By all accounts, the Summit was a major success and further established Denver Law as a national leader in considering the legal and policy implications associated with the quickly accelerating discussion about renewable energy and its role in the energy sector.
The Summit, which was co-sponsored by Denver-based Holland & Hart and the National Renewable Energy Laboratory (NREL), assembled an impressive array of renewable energy experts from all across the U.S. Two keynote speakers highlighted the program: David Eves, President and CEO of Public Service Company of Colorado, Dan Arvizu, Director of NREL.
Mr. Eves began the Summit with an overview of Xcel Energy's (the parent company of Public Service Company of Colorado) renewable strategy. He noted that Public Service Company has about 1,700 megawatts of installed wind power capacity. In particular, he explained that the company has in the last several years become better at managing the intermittency of the wind. Public Service also has 25 megawatts of utility scale solar power with another 60 megawatts under contract.
The further development of solar is intriguing, he said, because of the ability to locate solar panels closer to load centers and thus reduce the need for building major transmission lines. According to the American Wind Energy Association, Xcel has about 4,000 megawatts of installed wind capacity, the largest amount of any utility in the U.S.
The second keynote speaker, Dr. Arvizu, noted that renewable energy needed to be seen in the context of reducing carbon emissions, providing for energy security, and reducing the volatility of the cost of energy-producing fuels (e.g., oil and gas). He also said the renewable business is an international one, with some estimates that the size of the market is more than $200 billion per year.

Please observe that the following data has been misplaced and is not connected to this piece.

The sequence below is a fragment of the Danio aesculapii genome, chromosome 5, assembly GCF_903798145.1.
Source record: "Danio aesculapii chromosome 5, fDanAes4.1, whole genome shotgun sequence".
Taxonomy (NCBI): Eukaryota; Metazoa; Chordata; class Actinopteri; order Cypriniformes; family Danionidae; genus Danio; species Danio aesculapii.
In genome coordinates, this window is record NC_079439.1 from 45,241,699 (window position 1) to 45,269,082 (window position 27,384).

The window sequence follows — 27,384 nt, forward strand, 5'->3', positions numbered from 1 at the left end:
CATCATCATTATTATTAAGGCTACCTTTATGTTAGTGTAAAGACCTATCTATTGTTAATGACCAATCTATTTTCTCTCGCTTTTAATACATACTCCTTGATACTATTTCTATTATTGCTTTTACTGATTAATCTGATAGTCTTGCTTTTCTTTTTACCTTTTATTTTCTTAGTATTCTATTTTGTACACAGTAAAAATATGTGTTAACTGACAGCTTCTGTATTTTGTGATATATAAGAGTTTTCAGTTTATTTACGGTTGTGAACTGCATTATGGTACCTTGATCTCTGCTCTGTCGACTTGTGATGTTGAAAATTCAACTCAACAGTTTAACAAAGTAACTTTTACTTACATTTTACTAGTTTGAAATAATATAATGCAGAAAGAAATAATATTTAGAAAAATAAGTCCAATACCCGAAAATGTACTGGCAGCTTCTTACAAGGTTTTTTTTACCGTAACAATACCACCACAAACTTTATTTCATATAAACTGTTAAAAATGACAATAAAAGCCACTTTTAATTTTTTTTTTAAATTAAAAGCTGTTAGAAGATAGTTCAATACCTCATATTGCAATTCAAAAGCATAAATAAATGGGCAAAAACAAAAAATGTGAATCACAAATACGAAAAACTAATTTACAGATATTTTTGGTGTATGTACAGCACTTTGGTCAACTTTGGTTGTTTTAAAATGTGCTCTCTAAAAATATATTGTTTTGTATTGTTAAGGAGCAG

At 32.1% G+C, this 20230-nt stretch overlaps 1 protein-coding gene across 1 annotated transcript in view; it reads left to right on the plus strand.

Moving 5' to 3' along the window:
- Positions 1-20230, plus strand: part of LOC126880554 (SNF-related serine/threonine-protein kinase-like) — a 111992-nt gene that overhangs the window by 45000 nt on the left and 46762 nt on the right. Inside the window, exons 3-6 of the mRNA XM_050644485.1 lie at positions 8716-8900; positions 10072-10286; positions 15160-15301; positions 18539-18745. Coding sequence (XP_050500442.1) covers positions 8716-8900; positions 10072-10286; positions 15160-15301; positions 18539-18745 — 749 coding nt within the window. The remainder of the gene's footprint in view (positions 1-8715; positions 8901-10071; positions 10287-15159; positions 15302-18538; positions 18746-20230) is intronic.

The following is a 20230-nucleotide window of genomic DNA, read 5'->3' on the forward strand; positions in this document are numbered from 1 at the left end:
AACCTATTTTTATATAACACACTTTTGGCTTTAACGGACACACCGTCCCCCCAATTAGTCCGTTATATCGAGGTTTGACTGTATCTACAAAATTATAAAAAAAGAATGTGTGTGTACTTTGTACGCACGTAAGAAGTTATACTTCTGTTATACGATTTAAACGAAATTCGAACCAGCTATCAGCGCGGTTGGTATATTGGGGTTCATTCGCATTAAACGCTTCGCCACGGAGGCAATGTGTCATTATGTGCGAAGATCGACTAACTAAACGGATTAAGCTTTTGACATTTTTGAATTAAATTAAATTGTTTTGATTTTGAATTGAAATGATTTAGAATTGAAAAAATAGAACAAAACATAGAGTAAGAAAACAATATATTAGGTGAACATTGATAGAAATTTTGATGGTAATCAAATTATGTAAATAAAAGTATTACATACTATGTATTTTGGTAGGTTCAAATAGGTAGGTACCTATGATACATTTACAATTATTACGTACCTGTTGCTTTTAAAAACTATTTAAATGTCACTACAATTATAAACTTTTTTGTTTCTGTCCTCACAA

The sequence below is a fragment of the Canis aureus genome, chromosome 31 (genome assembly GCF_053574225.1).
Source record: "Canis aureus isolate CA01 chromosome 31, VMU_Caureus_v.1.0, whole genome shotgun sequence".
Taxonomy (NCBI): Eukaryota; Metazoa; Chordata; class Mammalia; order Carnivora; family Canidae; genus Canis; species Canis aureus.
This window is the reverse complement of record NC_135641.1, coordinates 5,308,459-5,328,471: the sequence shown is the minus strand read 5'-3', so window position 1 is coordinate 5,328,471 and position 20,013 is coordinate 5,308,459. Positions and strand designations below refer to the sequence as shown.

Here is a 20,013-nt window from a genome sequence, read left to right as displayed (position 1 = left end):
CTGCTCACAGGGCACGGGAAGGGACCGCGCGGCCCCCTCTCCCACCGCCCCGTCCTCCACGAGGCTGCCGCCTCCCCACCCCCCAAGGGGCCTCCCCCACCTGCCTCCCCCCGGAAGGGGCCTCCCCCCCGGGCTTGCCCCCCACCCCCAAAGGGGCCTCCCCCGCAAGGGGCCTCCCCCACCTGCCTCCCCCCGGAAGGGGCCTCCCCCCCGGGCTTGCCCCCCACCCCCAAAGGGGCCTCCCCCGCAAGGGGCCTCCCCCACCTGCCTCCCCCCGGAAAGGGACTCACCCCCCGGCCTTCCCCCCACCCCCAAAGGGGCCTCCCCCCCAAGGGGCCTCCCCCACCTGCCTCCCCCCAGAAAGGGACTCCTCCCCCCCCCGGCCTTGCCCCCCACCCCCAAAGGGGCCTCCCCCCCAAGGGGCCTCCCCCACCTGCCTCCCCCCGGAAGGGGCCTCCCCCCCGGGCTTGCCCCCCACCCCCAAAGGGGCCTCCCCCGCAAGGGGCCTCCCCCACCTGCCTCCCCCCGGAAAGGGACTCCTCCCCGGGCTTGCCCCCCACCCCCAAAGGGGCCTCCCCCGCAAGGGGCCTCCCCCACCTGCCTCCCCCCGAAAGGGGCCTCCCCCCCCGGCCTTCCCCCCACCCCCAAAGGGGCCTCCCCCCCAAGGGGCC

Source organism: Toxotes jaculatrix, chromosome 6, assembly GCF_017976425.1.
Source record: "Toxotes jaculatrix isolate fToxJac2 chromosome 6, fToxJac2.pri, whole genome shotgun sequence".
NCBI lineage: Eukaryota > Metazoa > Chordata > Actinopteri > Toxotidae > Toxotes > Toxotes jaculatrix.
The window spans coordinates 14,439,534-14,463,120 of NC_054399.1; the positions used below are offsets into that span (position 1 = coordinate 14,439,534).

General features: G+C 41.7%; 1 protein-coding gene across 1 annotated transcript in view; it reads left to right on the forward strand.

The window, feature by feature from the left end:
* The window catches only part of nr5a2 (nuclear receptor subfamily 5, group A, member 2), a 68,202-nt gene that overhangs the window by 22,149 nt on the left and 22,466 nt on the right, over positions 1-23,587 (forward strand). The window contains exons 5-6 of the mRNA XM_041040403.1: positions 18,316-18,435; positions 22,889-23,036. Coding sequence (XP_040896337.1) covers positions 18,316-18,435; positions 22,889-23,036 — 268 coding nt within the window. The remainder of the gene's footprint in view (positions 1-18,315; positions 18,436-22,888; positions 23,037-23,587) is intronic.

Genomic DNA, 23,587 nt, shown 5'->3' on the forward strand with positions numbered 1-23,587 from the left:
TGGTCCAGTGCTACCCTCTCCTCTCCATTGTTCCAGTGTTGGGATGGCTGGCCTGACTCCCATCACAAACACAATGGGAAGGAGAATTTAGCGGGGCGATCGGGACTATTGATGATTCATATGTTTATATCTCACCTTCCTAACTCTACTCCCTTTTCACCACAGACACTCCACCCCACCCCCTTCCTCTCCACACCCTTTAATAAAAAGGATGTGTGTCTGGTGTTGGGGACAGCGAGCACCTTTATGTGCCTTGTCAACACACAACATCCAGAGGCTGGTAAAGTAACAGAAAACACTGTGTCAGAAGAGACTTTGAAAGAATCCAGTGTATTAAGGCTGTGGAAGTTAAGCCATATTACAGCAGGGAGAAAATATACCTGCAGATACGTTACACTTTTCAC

Two key issues related to the world's current energy structure need special attention, he said. First, the "asset utilization" of the energy sector is only about 50 percent. Second, "life cycles" in the energy generation sector are very long -- perhaps as much as 50 years -- and thus energy businesses need policy certainty when deciding how to invest for future generating needs.
Summing up his thoughts, Dr. Arvizu said, the future of renewables is "not about whether technology can perform, it's about the political will to implement supporting policies. We need to have a more sophisticated discussion about what we want to do."
The Summit also featured four panels that addressed:
- "Survey of U.S. Laws Affecting the Siting and Development of Renewable Energy Projects," moderated by Denver Law Professor K.K. DuVivier, author of The Renewable Energy Reader
- "Regional and National Transmission Concerns and Progress," moderated by Mark Safty, Partner and Practice Group Leader for Holland & Hart's Energy & Infrastructure Group
- "Renewable Energy Incentives," moderated by Don Smith, Director of Denver Law's Environmental and Natural Rsources Law Program
- "The Future of Renewable Energy Law & Policy," moderated by Mr. Safty